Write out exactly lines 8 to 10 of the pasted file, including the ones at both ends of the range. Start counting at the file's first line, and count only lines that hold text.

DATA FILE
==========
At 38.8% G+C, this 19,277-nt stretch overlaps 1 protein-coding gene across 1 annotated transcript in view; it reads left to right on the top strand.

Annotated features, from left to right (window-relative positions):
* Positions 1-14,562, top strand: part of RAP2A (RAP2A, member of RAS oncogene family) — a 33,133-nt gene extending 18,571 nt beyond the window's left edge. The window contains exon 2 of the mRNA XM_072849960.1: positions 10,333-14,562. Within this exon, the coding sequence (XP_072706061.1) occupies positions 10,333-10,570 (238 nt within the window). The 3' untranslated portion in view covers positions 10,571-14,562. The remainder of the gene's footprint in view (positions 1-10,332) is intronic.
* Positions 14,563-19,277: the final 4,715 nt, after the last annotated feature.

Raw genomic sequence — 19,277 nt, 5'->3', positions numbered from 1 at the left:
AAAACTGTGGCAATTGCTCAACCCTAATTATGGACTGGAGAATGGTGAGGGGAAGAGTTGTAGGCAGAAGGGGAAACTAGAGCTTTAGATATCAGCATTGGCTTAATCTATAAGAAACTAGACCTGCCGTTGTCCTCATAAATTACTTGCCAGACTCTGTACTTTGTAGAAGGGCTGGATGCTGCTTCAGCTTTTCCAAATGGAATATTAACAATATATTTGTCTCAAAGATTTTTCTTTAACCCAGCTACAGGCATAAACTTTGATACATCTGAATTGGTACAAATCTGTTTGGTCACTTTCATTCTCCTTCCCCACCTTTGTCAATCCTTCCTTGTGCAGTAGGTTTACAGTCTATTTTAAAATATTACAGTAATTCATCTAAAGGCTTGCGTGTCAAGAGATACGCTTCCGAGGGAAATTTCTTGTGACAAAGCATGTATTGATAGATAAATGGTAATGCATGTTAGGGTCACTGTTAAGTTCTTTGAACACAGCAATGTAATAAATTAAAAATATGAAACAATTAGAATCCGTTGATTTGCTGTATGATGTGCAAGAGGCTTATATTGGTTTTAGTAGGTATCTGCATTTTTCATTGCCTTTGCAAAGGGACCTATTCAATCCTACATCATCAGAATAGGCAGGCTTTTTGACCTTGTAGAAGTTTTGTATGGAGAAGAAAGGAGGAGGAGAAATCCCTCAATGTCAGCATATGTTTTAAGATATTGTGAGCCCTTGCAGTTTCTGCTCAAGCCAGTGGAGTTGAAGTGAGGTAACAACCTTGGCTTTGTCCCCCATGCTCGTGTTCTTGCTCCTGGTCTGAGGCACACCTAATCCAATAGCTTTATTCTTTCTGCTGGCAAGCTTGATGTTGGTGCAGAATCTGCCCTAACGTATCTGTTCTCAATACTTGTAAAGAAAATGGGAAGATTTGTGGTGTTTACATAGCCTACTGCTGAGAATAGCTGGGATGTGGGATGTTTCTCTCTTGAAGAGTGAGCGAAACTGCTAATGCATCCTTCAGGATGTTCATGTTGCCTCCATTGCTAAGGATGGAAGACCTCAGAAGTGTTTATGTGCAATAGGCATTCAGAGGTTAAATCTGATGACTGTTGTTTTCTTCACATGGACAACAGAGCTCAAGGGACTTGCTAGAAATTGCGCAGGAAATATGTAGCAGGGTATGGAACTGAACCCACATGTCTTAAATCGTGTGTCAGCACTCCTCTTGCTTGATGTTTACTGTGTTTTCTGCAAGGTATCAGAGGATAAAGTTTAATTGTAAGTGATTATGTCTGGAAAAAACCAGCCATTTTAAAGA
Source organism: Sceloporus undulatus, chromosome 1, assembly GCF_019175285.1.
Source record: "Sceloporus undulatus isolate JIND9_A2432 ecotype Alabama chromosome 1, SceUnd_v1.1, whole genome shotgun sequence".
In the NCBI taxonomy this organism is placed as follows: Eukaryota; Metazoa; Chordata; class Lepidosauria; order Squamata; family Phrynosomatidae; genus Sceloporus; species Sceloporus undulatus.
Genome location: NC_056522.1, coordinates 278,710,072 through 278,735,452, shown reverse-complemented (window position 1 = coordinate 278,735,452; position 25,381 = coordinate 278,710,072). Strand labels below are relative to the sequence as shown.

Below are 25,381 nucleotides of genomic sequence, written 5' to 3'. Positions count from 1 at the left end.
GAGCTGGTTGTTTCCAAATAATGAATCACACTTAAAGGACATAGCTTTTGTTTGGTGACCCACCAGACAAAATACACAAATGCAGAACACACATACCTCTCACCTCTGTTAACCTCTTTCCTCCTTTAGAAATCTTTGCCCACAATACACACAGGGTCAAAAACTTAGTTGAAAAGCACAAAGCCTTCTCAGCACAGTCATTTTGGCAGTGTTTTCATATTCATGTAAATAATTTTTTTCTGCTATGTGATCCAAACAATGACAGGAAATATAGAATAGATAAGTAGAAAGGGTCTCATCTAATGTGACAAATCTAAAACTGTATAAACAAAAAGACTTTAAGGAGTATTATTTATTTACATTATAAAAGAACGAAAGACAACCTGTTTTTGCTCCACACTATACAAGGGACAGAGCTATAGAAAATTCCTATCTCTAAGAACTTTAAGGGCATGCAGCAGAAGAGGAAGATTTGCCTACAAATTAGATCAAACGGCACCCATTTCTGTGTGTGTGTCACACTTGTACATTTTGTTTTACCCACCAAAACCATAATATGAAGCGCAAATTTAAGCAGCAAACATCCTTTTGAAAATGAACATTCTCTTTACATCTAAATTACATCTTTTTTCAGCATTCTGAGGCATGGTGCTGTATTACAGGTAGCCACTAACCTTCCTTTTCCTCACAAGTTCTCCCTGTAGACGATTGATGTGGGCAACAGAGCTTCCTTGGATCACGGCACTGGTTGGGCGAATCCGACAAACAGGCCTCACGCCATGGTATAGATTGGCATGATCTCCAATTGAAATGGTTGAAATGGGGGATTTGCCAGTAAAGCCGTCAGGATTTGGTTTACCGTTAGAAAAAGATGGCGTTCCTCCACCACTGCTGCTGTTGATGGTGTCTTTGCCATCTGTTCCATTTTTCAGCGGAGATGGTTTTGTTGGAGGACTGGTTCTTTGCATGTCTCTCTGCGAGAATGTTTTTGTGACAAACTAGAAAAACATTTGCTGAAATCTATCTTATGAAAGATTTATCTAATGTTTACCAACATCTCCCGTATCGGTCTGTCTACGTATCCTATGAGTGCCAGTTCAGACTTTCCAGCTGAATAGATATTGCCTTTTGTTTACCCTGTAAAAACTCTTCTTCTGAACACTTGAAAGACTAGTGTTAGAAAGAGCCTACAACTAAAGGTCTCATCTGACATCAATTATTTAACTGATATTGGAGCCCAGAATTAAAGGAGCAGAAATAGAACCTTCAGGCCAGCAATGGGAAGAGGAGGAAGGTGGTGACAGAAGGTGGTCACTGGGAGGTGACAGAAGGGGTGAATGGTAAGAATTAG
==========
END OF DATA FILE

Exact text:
Source record: "Sceloporus undulatus isolate JIND9_A2432 ecotype Alabama chromosome 1, SceUnd_v1.1, whole genome shotgun sequence".
In the NCBI taxonomy this organism is placed as follows: Eukaryota; Metazoa; Chordata; class Lepidosauria; order Squamata; family Phrynosomatidae; genus Sceloporus; species Sceloporus undulatus.
Genome location: NC_056522.1, coordinates 278,710,072 through 278,735,452, shown reverse-complemented (window position 1 = coordinate 278,735,452; position 25,381 = coordinate 278,710,072). Strand labels below are relative to the sequence as shown.